Mountainside resident brings awareness, advocates for the victims of little-known, crippling disease

Photo Courtesy of David Forshtay
Joseph Hollywood, 10, left, of Bridgewater and Sophia Forshtay, 21, of Fort Lee with Mountainside resident Gary W. Whyte, who advocates on their behalf. Hollywood and Forshtay have been diagnosed with FOP, a disease that turns muscle into bone.

MOUNTAINSIDE, NJ — The efforts of one Mountainside man have made significant strides in improving local awareness and research funding for a rare disease. Approximately one in 2 million people are diagnosed with fibrodysplasia ossificans progressiva, or FOP, which turns muscles and soft tissues into bone.

To raise funds, Whyte has founded an annual comedy show, currently in its 17th year. The next one is scheduled for March 3, with details forthcoming.

“All of the money we raise goes directly toward purchasing equipment needed by the FOP research lab at UPenn that enables them to do what they do best, and that is to try and find a treatment and or cure for FOP,” Whyte told Localsource.

Gary W. Whyte’s advocacy on behalf of FOP research and awareness started 16 years ago, when he attended a fundraiser in Summit and heard Frederick Kaplan, a researcher from University of Pennsylvania, speak about the disease. FOP progressively locks joints in place, eventually leading to immobility.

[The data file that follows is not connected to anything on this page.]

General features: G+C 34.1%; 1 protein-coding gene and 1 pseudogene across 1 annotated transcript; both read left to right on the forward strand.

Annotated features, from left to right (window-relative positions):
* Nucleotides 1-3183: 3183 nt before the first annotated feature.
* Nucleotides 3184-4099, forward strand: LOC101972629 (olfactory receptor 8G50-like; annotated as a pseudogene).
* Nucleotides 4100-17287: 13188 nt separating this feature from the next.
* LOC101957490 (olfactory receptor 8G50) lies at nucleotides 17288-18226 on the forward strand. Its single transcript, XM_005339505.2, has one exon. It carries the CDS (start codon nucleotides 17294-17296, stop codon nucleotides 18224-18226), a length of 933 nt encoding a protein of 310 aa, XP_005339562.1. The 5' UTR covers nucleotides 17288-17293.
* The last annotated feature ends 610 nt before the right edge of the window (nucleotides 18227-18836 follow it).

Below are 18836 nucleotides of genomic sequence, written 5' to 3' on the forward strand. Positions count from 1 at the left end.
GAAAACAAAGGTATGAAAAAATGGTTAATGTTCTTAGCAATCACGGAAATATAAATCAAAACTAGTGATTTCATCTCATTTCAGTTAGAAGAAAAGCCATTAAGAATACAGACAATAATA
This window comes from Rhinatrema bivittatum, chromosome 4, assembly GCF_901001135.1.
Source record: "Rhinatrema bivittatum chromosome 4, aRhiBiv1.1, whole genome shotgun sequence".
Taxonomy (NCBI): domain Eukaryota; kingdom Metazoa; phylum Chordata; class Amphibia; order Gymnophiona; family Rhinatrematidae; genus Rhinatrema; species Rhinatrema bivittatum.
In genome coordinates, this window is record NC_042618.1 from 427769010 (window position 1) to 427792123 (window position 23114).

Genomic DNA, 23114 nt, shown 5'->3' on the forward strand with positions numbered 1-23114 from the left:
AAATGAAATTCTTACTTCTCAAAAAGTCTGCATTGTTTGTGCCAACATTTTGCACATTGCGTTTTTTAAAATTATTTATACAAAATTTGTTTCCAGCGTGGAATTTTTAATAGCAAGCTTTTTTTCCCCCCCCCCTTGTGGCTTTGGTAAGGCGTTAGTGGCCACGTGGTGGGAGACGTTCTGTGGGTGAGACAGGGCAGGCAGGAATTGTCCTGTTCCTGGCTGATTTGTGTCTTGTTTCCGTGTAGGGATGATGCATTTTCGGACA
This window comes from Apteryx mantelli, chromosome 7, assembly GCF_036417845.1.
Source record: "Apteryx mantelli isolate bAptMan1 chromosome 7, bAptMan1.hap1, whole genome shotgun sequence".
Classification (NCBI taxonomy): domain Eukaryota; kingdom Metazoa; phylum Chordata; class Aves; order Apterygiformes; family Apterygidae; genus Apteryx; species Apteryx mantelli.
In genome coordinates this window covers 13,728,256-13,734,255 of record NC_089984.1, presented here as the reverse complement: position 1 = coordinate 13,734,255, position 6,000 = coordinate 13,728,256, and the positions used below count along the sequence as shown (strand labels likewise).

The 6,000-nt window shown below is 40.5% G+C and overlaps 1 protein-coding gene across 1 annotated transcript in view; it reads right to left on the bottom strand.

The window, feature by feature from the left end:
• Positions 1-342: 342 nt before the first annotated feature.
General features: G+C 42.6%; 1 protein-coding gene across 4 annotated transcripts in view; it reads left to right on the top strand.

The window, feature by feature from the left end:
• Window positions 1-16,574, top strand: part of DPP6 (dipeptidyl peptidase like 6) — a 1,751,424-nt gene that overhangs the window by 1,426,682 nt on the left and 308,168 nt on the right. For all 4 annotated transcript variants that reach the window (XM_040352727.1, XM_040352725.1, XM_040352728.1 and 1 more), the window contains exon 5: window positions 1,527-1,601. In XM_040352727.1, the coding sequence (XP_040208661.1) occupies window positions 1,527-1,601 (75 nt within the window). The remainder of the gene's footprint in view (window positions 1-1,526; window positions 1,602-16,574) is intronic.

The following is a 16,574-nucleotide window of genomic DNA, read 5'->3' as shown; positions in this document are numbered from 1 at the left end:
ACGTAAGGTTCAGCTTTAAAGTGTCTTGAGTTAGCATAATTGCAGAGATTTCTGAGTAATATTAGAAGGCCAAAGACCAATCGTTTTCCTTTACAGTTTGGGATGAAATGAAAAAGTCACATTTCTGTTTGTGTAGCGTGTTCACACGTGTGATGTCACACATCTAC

Of an estimated 3,300 reported cases worldwide, 13 are found in the Tri-State Area, including seven in New Jersey.
At that fundraiser Whyte committed himself to helping those diagnosed with the disorder and, in 2002, Whyte and his son Eric, now 24, instituted their FOP Awareness Initiative.

The Whytes wrote to all 566 New Jersey mayors, informing and educating them about the disease and asking them to consider passing a proclamation or resolution urging continued research of FOP and promoting its awareness.

“Since June of 2017, I’ve attended 40 meetings in towns throughout Bergen, Burlington, Cumberland, Hunterdon, Morris, Ocean, Sussex, Union and Warren counties,” Gary Whyte told LocalSource on Oct. 22.

“I start off by telling the mayor and governing body about FOP and then about our FOP Awareness Initiative and then top it off by asking their support in adopting a resolution or a proclamation.”

According to the International FOP Association, which provides updates for research conducted on the disease around the world, the organization’s ultimate goal is to develop treatments and, one day, a cure.

To date, Gary Whyte has now convinced 529 mayors to issue proclamations or resolutions that stress awareness and continued support for FOP research.

“I have made it a personal goal to speak about FOP and to accept the mayor’s proclamation or resolution in a town, in each of the state’s 21 counties,” Gary Whyte said. “I have been able to achieve that in 20 out of 21 counties so far, with Cumberland County remaining.”
Each year, UPenn researchers send the Whytes a list of equipment they hope to acquire in order to advance their research. The proceeds of the annual comedy event go to this research effort.

Throughout his 16 years of advocacy, Gary Whyte’s work has received state and national recognition. He has received 10 notable medals and honors, from the 2007 United States Presidential Call to Service Award for Volunteerism by President George W. Bush to the 2017 New Jersey Governor’s Jefferson Award.

“It’s never about receiving awards for what you’re passionate in doing, but when it’s bestowed, it’s an extremely rewarding and gratifying experience,” he told LocalSource.